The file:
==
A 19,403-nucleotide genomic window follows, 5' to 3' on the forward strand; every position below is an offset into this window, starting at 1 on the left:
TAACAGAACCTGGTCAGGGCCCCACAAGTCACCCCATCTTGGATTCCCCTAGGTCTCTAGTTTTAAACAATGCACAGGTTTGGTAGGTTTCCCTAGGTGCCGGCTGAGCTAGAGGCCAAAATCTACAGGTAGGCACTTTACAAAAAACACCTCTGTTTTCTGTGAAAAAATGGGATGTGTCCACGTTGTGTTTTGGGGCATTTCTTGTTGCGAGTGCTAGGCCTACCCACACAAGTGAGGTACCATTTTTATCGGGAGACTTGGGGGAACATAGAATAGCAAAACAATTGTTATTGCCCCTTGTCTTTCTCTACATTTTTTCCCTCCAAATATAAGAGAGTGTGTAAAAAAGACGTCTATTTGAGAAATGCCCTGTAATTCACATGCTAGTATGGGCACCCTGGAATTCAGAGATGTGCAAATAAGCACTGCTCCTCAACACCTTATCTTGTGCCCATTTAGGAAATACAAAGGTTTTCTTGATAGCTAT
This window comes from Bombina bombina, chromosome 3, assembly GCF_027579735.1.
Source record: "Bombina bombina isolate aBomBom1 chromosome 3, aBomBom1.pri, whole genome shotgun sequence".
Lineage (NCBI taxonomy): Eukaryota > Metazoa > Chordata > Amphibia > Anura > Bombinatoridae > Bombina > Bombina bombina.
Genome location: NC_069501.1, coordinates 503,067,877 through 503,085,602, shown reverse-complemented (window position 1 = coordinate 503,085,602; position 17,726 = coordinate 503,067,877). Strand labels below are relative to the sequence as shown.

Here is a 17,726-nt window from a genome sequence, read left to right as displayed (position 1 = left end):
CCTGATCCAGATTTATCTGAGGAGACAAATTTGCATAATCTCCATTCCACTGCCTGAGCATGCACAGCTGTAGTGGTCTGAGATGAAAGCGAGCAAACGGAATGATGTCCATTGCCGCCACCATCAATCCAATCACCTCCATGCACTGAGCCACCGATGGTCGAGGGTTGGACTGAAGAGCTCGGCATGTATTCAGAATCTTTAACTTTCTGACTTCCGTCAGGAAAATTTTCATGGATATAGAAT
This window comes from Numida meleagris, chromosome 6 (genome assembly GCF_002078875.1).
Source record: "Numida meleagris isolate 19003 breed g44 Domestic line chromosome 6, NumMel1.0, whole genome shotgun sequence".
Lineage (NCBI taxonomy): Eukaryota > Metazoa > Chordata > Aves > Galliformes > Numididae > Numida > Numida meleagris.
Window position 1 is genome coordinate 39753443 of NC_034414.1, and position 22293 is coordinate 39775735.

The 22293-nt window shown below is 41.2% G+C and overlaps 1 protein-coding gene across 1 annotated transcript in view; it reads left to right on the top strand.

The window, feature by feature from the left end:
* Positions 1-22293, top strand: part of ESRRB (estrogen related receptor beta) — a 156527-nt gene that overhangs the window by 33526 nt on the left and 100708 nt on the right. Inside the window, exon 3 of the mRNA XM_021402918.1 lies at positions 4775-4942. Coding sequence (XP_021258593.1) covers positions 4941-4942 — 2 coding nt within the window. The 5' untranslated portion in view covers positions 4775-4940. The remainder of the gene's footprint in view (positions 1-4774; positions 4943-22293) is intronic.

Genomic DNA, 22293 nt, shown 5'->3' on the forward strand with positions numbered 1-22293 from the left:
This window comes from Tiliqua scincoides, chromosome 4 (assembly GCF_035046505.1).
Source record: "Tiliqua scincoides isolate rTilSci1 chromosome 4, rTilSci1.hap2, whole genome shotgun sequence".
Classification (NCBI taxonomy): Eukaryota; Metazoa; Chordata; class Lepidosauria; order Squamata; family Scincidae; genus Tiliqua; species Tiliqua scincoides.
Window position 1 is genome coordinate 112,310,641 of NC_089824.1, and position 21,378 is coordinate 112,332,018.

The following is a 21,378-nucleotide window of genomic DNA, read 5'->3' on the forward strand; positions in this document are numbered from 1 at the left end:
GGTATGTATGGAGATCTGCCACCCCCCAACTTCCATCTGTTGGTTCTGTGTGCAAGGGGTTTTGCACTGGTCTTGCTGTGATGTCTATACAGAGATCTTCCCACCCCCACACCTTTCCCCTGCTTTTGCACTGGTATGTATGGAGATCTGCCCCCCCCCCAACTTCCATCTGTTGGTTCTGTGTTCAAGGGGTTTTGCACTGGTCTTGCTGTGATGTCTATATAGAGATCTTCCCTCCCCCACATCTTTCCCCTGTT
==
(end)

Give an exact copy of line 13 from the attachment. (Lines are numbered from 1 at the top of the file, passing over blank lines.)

The 22293-nt window shown below is 41.2% G+C and overlaps 1 protein-coding gene across 1 annotated transcript in view; it reads left to right on the top strand.